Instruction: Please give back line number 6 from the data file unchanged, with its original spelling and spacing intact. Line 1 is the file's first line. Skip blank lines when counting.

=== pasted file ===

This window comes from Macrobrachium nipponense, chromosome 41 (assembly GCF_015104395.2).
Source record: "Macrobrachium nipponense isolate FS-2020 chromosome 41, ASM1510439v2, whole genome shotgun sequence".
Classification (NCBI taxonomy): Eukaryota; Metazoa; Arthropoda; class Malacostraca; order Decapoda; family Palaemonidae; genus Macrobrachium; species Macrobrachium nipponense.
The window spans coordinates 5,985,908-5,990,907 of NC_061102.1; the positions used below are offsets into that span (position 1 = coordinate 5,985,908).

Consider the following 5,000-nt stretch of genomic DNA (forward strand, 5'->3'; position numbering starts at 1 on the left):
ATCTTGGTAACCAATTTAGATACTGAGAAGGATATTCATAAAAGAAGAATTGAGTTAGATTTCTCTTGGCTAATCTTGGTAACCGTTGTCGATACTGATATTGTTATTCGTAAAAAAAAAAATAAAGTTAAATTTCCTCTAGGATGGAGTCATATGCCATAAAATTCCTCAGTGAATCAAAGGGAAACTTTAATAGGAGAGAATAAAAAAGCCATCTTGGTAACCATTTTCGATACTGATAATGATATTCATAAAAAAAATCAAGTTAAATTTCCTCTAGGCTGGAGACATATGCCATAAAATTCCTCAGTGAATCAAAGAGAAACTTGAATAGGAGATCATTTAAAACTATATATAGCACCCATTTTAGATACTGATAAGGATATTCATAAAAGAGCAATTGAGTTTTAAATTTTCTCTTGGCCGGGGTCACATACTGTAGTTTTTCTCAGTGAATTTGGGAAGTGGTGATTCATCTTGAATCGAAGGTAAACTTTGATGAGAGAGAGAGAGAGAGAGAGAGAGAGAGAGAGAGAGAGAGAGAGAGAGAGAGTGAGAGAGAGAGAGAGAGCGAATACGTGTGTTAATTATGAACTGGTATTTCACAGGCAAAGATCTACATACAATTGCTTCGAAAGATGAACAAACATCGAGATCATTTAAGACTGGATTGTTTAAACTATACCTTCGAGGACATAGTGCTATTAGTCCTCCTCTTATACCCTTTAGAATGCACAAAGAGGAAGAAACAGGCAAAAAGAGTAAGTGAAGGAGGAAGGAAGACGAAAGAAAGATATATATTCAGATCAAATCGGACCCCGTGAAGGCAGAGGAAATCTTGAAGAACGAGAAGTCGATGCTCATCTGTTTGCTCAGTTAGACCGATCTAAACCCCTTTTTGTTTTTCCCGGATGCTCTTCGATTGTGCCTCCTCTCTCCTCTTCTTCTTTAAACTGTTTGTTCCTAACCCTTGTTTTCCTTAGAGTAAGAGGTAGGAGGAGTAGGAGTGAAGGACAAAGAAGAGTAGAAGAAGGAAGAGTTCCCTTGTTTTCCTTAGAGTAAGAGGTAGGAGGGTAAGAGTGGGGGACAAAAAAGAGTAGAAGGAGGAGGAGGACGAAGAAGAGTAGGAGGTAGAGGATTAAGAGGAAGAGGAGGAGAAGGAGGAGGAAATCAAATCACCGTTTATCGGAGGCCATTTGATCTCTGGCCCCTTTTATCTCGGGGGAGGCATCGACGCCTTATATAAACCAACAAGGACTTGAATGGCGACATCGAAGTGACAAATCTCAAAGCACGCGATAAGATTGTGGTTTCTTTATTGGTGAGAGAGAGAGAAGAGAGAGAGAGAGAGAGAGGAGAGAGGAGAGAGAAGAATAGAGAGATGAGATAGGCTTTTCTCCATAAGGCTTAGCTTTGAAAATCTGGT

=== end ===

ATCTTGGTAACCAATTTAGATACTGAGAAGGATATTCATAAAAGAAGAATTGAGTTAGATTTCTCTTGGCTAATCTTGGTAACCGTTGTCGATACTGATATTGTTATTCGTAAAAAAAAAAATAAAGTTAAATTTCCTCTAGGATGGAGTCATATGCCATAAAATTCCTCAGTGAATCAAAGGGAAACTTTAATAGGAGAGAATAAAAAAGCCATCTTGGTAACCATTTTCGATACTGATAATGATATTCATAAAAAAAATCAAGTTAAATTTCCTCTAGGCTGGAGACATATGCCATAAAATTCCTCAGTGAATCAAAGAGAAACTTGAATAGGAGATCATTTAAAACTATATATAGCACCCATTTTAGATACTGATAAGGATATTCATAAAAGAGCAATTGAGTTTTAAATTTTCTCTTGGCCGGGGTCACATACTGTAGTTTTTCTCAGTGAATTTGGGAAGTGGTGATTCATCTTGAATCGAAGGTAAACTTTGATGAGAGAGAGAGAGAGAGAGAGAGAGAGAGAGAGAGAGAGAGAGAGAGAGAGAGTGAGAGAGAGAGAGAGAGCGAATACGTGTGTTAATTATGAACTGGTATTTCACAGGCAAAGATCTACATACAATTGCTTCGAAAGATGAACAAACATCGAGATCATTTAAGACTGGATTGTTTAAACTATACCTTCGAGGACATAGTGCTATTAGTCCTCCTCTTATACCCTTTAGAATGCACAAAGAGGAAGAAACAGGCAAAAAGAGTAAGTGAAGGAGGAAGGAAGACGAAAGAAAGATATATATTCAGATCAAATCGGACCCCGTGAAGGCAGAGGAAATCTTGAAGAACGAGAAGTCGATGCTCATCTGTTTGCTCAGTTAGACCGATCTAAACCCCTTTTTGTTTTTCCCGGATGCTCTTCGATTGTGCCTCCTCTCTCCTCTTCTTCTTTAAACTGTTTGTTCCTAACCCTTGTTTTCCTTAGAGTAAGAGGTAGGAGGAGTAGGAGTGAAGGACAAAGAAGAGTAGAAGAAGGAAGAGTTCCCTTGTTTTCCTTAGAGTAAGAGGTAGGAGGGTAAGAGTGGGGGACAAAAAAGAGTAGAAGGAGGAGGAGGACGAAGAAGAGTAGGAGGTAGAGGATTAAGAGGAAGAGGAGGAGAAGGAGGAGGAAATCAAATCACCGTTTATCGGAGGCCATTTGATCTCTGGCCCCTTTTATCTCGGGGGAGGCATCGACGCCTTATATAAACCAACAAGGACTTGAATGGCGACATCGAAGTGACAAATCTCAAAGCACGCGATAAGATTGTGGTTTCTTTATTGGTGAGAGAGAGAGAAGAGAGAGAGAGAGAGAGAGGAGAGAGGAGAGAGAAGAATAGAGAGATGAGATAGGCTTTTCTCCATAAGGCTTAGCTTTGAAAATCTGGT